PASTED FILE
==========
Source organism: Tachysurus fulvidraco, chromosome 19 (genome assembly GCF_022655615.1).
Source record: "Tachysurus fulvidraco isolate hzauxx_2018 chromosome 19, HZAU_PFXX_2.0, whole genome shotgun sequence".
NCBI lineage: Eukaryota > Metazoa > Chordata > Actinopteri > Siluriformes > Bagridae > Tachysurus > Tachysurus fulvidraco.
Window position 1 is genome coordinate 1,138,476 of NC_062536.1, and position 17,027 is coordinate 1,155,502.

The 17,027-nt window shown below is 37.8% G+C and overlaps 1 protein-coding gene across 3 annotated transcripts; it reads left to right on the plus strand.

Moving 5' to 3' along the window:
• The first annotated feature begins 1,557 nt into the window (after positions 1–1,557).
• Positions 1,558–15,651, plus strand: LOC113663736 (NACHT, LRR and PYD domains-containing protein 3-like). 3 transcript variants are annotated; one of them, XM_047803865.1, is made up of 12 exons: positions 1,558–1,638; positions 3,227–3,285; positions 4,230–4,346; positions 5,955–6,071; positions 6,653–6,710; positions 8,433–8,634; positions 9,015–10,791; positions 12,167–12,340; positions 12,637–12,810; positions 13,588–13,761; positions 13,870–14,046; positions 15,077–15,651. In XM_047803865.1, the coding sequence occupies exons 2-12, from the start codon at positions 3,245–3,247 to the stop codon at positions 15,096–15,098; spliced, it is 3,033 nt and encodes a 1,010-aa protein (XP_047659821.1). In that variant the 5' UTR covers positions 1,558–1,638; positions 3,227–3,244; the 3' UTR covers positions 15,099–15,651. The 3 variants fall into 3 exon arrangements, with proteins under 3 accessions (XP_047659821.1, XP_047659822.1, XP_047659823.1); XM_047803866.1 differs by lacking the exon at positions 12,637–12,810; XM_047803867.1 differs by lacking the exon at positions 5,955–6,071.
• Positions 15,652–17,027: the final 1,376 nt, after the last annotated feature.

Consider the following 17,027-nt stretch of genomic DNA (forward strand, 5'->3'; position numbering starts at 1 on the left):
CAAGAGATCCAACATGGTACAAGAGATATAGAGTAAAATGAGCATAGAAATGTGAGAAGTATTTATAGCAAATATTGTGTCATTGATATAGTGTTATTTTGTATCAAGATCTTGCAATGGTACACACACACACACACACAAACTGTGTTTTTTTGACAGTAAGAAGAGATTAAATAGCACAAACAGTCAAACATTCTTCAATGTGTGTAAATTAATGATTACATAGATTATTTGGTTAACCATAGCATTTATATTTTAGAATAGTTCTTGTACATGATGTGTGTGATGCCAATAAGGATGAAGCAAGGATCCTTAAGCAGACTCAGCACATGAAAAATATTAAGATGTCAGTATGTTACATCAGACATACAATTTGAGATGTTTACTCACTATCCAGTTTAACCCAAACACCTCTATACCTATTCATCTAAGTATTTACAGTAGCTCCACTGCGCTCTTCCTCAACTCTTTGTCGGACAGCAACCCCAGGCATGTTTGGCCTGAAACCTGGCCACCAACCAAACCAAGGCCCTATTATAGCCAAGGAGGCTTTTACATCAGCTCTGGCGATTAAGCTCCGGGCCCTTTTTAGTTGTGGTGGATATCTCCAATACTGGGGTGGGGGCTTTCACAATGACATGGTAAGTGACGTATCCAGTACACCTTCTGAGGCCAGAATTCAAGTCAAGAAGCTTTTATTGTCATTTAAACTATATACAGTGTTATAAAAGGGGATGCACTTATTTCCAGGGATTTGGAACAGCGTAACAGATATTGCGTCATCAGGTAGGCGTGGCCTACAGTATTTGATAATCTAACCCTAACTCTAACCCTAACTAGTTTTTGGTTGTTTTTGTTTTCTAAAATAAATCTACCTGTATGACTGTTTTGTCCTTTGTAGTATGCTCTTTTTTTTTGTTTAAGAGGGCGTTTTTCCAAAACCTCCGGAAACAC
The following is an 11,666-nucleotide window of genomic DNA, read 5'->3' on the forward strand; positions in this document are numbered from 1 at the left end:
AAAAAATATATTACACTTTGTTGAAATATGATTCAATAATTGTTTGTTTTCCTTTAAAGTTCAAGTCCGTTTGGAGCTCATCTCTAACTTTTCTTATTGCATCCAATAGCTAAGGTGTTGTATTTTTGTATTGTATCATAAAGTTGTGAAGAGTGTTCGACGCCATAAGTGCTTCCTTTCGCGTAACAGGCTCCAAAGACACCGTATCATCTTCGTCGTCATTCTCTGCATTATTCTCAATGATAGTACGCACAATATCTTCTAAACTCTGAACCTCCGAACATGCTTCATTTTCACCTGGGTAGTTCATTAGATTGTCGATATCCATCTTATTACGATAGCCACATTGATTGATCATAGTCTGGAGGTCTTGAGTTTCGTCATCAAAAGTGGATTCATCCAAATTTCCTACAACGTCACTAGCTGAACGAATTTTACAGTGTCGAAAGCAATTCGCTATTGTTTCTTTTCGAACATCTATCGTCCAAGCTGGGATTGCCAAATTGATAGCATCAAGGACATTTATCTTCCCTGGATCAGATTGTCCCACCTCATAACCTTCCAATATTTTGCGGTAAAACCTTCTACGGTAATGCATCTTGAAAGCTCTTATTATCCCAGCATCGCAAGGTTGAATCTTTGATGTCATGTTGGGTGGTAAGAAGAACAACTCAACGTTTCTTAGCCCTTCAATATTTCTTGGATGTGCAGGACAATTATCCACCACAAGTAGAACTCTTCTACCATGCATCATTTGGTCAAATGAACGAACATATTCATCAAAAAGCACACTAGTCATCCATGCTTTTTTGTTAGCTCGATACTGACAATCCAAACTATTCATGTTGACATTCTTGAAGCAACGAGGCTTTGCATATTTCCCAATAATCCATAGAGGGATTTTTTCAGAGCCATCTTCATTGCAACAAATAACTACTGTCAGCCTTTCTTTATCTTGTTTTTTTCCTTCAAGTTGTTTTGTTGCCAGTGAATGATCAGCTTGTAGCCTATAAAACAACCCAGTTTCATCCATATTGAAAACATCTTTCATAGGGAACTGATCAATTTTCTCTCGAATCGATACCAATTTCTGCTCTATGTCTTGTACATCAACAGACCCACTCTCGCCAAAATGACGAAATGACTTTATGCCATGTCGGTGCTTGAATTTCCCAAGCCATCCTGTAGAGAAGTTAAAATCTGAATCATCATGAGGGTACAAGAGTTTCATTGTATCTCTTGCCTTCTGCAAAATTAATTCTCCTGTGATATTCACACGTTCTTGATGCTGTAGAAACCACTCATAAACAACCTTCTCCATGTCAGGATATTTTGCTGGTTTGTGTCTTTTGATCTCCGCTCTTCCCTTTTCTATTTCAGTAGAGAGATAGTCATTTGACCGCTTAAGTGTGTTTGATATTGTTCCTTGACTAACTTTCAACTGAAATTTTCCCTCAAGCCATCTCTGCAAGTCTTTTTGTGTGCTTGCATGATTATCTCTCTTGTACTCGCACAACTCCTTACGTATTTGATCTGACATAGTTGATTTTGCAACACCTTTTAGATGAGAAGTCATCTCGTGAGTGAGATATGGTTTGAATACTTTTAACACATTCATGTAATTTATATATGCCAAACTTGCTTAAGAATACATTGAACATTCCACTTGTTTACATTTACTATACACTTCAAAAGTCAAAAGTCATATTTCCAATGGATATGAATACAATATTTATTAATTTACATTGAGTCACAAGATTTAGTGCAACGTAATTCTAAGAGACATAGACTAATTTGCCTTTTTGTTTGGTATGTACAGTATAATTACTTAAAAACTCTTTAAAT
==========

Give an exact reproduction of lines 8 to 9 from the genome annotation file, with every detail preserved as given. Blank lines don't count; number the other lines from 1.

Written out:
• Positions 1,558–15,651, plus strand: LOC113663736 (NACHT, LRR and PYD domains-containing protein 3-like). 3 transcript variants are annotated; one of them, XM_047803865.1, is made up of 12 exons: positions 1,558–1,638; positions 3,227–3,285; positions 4,230–4,346; positions 5,955–6,071; positions 6,653–6,710; positions 8,433–8,634; positions 9,015–10,791; positions 12,167–12,340; positions 12,637–12,810; positions 13,588–13,761; positions 13,870–14,046; positions 15,077–15,651. In XM_047803865.1, the coding sequence occupies exons 2-12, from the start codon at positions 3,245–3,247 to the stop codon at positions 15,096–15,098; spliced, it is 3,033 nt and encodes a 1,010-aa protein (XP_047659821.1). In that variant the 5' UTR covers positions 1,558–1,638; positions 3,227–3,244; the 3' UTR covers positions 15,099–15,651. The 3 variants fall into 3 exon arrangements, with proteins under 3 accessions (XP_047659821.1, XP_047659822.1, XP_047659823.1); XM_047803866.1 differs by lacking the exon at positions 12,637–12,810; XM_047803867.1 differs by lacking the exon at positions 5,955–6,071.
• Positions 15,652–17,027: the final 1,376 nt, after the last annotated feature.